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In December, after months of negotiations, Egypt announced that it would receive a $3 billion loan from the International Monetary Fund – including $347 million that will be disbursed immediately. This is the fourth time the IMF has helped Egypt in the last six years.

Egypt’s financial crisis, Mr. Gamal said, “gets worse every time they go to the IMF and take more loans and repay old loans with new loans.”

Zaki’s restaurant, successful since the 90s – and featured once on Anthony Bourdain’s “No Reservations” – gave him enough time to weather the storm. Having sold koshary most of his life, first from his father’s food cart and then from his restaurant, Zaki has seen prices rise and fall over time. “But don’t be like this,” he said.

In Zamalek, a Nile island, 27-year-old Ahmed Ramadan gives out about 700 koshary and other food every day. Most of his customers are students and working people who go there every day.

Compared to others who live in the low-income community of Imbaba, Ramadan considers himself lucky. He has a steady job, and can go to a koshary restaurant in Zamalek every day without worrying about the high cost of transportation. For his neighbors, “things keep getting worse,” he said. They have to earn their living and eat only vegetables and rice. What can he do?”

The purchase price was so high that a few weeks ago his restaurant stopped serving its cheaper koshary section – covering the selection with duct tape. Until recently, Ramadan said, he could buy a ton of rice for about 8,000 Egyptian pounds. Now, he said, it costs 18,000 pounds. The price of his pasta has increased by 6,000 pounds. Even the plastic containers and bags they use to pack food are more expensive than before.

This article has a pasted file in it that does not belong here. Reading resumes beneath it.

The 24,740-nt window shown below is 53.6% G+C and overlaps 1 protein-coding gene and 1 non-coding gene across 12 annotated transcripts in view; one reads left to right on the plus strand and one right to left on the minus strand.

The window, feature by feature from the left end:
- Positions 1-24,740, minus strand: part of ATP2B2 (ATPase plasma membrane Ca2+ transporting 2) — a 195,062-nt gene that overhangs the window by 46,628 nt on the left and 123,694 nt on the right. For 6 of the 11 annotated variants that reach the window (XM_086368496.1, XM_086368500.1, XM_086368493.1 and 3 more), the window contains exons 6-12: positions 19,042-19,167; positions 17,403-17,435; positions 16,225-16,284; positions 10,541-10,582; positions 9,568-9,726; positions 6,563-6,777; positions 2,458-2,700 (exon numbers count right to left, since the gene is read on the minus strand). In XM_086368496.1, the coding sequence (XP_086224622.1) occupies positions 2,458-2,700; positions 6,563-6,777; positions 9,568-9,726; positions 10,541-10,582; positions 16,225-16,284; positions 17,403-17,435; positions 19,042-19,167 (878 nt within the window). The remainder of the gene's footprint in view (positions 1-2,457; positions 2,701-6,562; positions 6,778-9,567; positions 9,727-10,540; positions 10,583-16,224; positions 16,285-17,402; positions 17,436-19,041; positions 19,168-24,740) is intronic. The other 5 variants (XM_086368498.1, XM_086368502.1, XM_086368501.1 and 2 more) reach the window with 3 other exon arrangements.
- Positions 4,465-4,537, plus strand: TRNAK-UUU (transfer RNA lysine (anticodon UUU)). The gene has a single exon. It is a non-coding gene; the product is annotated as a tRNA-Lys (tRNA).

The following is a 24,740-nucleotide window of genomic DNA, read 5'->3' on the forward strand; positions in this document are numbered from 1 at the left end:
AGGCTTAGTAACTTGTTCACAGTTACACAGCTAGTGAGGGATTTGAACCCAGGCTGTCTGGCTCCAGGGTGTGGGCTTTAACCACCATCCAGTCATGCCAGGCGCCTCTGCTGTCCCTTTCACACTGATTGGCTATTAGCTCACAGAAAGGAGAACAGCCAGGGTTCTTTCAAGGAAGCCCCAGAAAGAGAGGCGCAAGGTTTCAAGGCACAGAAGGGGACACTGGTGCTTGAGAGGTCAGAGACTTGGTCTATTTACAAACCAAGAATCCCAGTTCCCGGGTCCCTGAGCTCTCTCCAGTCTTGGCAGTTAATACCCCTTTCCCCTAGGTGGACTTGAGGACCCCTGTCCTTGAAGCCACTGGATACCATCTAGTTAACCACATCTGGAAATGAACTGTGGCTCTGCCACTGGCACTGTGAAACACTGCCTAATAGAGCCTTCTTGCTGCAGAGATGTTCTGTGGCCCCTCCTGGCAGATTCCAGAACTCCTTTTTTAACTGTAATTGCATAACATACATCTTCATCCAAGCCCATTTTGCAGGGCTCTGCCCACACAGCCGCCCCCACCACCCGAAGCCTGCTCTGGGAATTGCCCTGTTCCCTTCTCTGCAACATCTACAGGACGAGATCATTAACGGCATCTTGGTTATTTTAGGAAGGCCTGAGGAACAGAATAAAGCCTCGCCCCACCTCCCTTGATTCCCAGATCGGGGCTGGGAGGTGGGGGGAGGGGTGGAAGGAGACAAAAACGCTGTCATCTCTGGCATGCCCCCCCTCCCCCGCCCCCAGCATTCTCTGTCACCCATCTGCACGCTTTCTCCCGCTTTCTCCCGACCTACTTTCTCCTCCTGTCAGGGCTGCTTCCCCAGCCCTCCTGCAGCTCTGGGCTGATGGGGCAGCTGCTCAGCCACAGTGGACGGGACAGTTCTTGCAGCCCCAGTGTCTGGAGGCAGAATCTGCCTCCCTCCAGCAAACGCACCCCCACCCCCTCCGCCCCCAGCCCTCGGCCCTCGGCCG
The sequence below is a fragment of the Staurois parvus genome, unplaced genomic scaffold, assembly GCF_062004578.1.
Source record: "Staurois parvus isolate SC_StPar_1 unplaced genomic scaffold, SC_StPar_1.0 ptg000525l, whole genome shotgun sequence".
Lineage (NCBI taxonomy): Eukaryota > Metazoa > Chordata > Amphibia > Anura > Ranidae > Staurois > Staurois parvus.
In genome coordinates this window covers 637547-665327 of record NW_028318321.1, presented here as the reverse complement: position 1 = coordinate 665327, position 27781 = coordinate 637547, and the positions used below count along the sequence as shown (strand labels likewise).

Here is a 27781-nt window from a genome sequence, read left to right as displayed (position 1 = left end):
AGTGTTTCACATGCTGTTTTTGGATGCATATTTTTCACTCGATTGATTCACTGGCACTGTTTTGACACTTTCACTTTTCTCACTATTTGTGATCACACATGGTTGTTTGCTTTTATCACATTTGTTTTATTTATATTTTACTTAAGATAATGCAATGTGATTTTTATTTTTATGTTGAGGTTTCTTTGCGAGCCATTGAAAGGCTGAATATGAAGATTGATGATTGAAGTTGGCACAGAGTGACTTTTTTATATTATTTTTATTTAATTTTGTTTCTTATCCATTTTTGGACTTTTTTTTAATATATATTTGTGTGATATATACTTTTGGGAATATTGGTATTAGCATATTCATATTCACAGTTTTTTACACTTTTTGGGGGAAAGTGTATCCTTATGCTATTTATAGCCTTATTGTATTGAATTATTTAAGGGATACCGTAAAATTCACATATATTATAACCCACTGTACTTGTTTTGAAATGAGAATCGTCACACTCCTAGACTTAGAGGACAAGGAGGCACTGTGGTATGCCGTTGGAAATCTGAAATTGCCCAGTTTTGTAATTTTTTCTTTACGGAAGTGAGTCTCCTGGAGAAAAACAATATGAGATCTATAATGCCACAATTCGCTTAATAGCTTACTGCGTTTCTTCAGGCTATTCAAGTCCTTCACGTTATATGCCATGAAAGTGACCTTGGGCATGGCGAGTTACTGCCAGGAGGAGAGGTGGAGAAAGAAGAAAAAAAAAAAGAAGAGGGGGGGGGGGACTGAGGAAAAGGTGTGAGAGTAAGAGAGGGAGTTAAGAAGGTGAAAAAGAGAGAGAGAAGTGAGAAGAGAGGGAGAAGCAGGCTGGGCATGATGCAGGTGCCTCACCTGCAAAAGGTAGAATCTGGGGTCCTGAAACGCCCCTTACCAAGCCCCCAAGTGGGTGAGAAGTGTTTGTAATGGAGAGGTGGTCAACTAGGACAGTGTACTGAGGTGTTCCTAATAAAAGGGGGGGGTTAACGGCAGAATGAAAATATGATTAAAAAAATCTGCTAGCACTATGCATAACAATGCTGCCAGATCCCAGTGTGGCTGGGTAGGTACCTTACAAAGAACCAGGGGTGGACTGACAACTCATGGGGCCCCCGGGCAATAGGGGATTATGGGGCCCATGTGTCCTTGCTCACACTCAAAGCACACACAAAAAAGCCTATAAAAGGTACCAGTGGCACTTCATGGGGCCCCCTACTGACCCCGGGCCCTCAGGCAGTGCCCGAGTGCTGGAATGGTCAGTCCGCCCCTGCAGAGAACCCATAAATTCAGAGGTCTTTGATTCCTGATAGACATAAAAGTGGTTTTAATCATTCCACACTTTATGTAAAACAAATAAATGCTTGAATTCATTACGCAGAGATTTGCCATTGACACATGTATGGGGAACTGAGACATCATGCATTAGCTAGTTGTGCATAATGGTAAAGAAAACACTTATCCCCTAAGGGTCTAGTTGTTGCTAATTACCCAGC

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But customers are still showing up. “People have to eat,” he said.

Nearby, in the Agouza neighborhood, Medhat Mohamed, 47, stood behind a roadside restaurant selling taameya (Egyptian falafel) and fuul (bean) sandwiches. Both are vegetarian dishes in Egyptian cuisine, but customers are starting to do without, Mohamed and his colleagues said.

A year ago, sandwiches sold for three and a half pounds. Now they buy four and a half.

“The war in Ukraine caused the prices of flour and oil to increase,” said Mohamed. “When that increased, everything else increased.”

Now, some poor customers buy pieces of falafel instead of a sandwich, and put the bread they get through the subsidy program, to save a few pounds.

Even if the restaurant doubles its price, the store’s manager, Sayyid el-Amir, said, “we don’t make much profit.”

Many other shops are closing, he said, but they will do everything they can to avoid layoffs. “Each of these workers has three or four children,” he said, pointing to Mohamed and other men, including one tossing raw falafel into an exploding pot of oil. All of the restaurant staff also have other jobs, delivering or working in other restaurants.

“It’s amazing how people survive,” he said.